Incremental accelerations, punctuated decelerations: Peripheral vision and the peripatetic
This project is a heuristic exploration of my relationship with the politics that govern the institutions of which I am a part. Departing from anthropologists Cris Shore and Susanna Trnka’s articulation of 'peripheral vision' as a methodological tool for disciplinary critique,1 I appropriate a poetics of peripheralisation to speculate on the constraints that late capitalism/neoliberalism impinge on education and art practice. When a current ideology of ‘progress’ prioritises values such as innovation, profitability and productivity, how may definitively unproductive gestures like anxiety, empathy, slowness and dissonance be explored in their agentive capacity?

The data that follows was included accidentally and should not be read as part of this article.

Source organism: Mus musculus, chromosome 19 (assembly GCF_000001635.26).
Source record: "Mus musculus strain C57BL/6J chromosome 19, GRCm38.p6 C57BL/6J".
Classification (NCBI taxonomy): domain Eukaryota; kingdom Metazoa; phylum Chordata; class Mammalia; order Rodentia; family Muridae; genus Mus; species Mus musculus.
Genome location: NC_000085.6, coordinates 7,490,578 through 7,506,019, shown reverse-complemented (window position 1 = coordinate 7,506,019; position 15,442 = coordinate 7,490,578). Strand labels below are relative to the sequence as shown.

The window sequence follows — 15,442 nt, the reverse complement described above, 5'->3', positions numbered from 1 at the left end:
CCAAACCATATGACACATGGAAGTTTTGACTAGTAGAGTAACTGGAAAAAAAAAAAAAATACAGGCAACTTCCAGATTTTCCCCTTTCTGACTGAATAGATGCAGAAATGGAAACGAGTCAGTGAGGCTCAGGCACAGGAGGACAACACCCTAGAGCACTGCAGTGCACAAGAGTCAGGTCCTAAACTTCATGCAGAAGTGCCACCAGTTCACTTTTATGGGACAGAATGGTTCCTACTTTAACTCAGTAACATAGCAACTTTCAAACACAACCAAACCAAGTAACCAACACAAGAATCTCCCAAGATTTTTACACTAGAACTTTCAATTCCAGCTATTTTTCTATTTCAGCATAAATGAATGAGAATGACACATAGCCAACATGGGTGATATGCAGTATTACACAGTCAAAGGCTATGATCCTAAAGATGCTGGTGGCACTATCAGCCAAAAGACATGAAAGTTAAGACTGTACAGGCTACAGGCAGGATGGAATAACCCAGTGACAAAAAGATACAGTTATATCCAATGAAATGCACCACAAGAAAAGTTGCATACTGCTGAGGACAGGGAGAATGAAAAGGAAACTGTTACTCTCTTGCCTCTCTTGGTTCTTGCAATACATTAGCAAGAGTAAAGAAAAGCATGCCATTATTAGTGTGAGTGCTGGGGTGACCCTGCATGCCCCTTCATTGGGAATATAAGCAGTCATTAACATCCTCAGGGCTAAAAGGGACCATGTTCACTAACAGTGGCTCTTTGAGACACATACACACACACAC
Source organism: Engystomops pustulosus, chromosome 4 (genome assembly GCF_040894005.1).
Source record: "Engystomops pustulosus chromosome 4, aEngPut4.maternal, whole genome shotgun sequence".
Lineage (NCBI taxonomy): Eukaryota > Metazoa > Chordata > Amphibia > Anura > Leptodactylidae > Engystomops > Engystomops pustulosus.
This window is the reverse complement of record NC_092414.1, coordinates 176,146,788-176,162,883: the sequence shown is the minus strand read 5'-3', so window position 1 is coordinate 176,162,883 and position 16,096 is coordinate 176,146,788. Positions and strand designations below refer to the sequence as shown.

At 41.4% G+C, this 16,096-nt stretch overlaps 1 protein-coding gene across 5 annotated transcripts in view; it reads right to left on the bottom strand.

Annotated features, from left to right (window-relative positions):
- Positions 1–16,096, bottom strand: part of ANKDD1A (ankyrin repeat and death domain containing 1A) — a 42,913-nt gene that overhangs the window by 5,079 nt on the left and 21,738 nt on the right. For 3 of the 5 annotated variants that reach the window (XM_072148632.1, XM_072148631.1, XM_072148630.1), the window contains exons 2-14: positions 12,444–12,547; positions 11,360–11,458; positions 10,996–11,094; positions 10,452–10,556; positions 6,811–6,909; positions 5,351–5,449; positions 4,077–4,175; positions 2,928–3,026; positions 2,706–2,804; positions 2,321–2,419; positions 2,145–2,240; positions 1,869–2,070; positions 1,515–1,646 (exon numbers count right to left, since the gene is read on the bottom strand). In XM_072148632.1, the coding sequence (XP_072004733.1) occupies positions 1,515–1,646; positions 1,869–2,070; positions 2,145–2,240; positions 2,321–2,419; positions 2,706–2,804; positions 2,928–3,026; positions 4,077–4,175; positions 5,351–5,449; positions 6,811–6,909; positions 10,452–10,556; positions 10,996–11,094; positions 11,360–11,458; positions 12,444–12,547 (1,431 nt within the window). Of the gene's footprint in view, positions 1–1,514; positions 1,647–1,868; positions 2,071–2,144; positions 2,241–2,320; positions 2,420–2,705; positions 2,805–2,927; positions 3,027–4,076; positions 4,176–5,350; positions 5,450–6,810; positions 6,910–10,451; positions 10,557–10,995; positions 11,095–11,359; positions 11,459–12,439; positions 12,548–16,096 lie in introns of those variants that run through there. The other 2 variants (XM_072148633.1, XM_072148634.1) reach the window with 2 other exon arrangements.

To perceive myself as an actor upon the stage of the institution lends a self-prescribed permission to take a somewhat melodramatic, performative approach to my work. Taking cues from Jan Verwoert’s proposition for an ‘ethos of a resistant practice’,2 I try to imagine alternative ways of enacting dissidence. How might one harness the friction generated by conflicting desires and obligations as a force for transformative action? Resisting arrivals at concrete resolutions, I draw from personal narratives and the imminent subjective experience to navigate how these could be valorised as critical co-producers of learning, and disrupt ‘the homogeneous pace of high performance culture’.3
- Shore and Trnka, “Peripheral vision as anthropological critique: How perspectives from the margins can illuminate the exploits of twenty-first century global capitalism”, 29.
- Verwoert, “Exhaustion and exuberance: Ways to defy the pressure to perform”, 91.
- Verwoert, “Exhaustion and exuberance”, 95.